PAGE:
Friday, January 6, 2017

Hidden Figures amplifies black women's brilliance


John Glenn and Neil Armstrong are America’s well-known and celebrated heroes who traveled into outer space. But it was the work of unknown black women mathematicians and engineers that helped them get there.

The film HiddenFigures, which opens in theaters nationwide today, features the stories of the black women who worked at NASA under Jim Crow conditions and helped the United States accomplish some of its greatest successes during the Space Race.

The film is based on the book Hidden Figures by Margot Lee Shetterly who was committed to telling the story of the large group of black women who worked at NASA that she heard about growing up in Virginia that most of the country didn’t know about.

“It’s time that they get their moment in the sun. We’ve seen John Glenn…But when we see him we didn't get to see Katherine Johnson and Mary Jackson but now we do,” Shetterly said at a screening of the film in New York City. “The thing that I am so excited about is they are here. We are all here celebrating them. And these women are never ever going back into the historical shadows, not ever."

The story of the black women mathematicians and engineers at NASA is one of many of examples of black women’s contributions that is virtually absent from history. The Hidden Figures book is crucial because it is an important starting point for telling black women’s influence on a celebrated era in American history where they were overshadowed. Moreover, the book gave birth to the film which is amplifying black women’s brilliance through popular culture. 

The film focuses on three women Katherine Johnson (Taraji P. Henson), Dorothy Vaughn (Octavia Spencer) and Mary Jackson (Janelle Monae). Spencer was recently nominated for a Golden Globe award for best supporting actress in the film. Monae found her reward in portraying a pioneer.

"I got to portray a fighter, someone who wasn't going to let discrimination stand in the way of her dreams,” Monae said at a New York City film screening. “She knew she had something else to offer and she changed the what it meant to be an engineer at NASA and became the first African-American woman" (engineer there).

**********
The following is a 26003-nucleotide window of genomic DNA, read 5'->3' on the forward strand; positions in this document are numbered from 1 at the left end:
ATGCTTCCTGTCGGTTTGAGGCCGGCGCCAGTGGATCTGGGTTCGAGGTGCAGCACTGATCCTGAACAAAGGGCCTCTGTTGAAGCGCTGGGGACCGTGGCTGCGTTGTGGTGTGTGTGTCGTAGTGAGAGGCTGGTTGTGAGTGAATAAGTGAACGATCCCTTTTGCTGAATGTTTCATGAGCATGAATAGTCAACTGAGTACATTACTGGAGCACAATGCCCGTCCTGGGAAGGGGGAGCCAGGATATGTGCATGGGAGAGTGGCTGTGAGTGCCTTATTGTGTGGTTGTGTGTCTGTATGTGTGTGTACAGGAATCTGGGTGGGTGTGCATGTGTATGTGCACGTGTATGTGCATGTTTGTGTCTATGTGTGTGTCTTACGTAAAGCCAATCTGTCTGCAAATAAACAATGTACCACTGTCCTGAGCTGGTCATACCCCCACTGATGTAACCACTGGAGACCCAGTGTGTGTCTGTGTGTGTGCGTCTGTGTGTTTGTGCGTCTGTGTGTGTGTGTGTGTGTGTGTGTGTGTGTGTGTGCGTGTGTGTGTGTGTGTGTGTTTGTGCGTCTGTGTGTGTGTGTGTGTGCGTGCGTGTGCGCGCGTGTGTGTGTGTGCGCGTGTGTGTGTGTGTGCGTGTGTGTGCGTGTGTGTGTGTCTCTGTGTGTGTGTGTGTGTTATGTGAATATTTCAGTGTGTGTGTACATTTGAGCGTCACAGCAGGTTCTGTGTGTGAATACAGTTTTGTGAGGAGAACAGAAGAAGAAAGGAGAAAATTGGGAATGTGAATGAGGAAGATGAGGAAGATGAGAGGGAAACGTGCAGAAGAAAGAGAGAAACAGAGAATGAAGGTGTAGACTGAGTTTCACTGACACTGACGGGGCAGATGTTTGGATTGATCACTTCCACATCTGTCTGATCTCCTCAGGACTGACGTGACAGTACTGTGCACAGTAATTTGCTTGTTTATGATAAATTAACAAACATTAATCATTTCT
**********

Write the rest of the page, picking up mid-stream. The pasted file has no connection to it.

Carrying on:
For Shetterly writing about the black women of NASA was about centering their stories and lives to give them their proper place in history.

“For me writing the book, it was always about the perspective of these characters…and their experiences with segregation and the schools,” Shetterly said. “I wrote the story that I wanted to read. I wanted to see these women as my protagonist and superheroes and ordinary extraordinary people.”

The film Hidden Figures is important because it offers audiences an uncommon Hollywood portrayal of black women– complex and developed characters, Shetterly said.

“One thing that has been very rare is to see a black woman in a protagonist situation, as three-dimensional people,” she said. “We’re talking about mathematicians, mothers, wives, complicated people, not perfect. I’m delighted with that. All of these women were that in real life.”

The women’s stories portrayed in Hidden Figures can also serve as an example for young black women to pursue their dreams in fields related to science, said Monae who mentioned that her music and style are influenced by her appreciation for innovation, technology and heroes such as black woman astronaut Mae Jemison.


“I just think it’s so important for young girls when they see this movie so that they fall in love especially if they had a passion for STEM (science, technology, engineering and math),” Monae said. “Now people will have new superheroes. Now people will have context because what these women have achieved is the coolest thing that I have read about and been apart of in a very long time.”

Friday, September 23, 2016

There is no break from institutional and racialized violence, not for any generation of black folks

The mothers of Sandra Bland, Eric Garner and Dontre Hamilton told me they’re committed to police reform so other parents won’t lose their children to police brutality the way they did. After they spoke Monday in an auditorium packed with college students at North Carolina A&T University in Greensboro they stressed their commitment to saving lives and changing laws.

In less than 24 hours in the same state where they spoke Keith Lamont Scott’s
mother joined their ominous club when her son was fatally shot by police in Charlotte Tuesday, an act that sparked protests in the streets and highways of the Queen City.





At the same time that activists were demanding justice and answers in the streets of Charlotte I was inside the Spectrum Center downtown as Sean “Puffy” Combs led us down hip-hop memory lane with 20 years of hits from Bad Boy Records, which for many black Generation Xers is the soundtrack of our youth.

Combs told us that tonight we would forget about our problems, our worries, anything that was making us feel less than liberated.

Tonight, Puffy said, we would be free. But we weren’t.  

I got text messages from friends telling me to be careful because there was a shooting in Charlotte. I was confused. Then I got another text from a friend notifying me of protests in Charlotte and to look on Twitter for #KeithLamontScott. Police say he had a weapon in his hand that he didn’t drop before he was fatally shot. A relative said he had a book.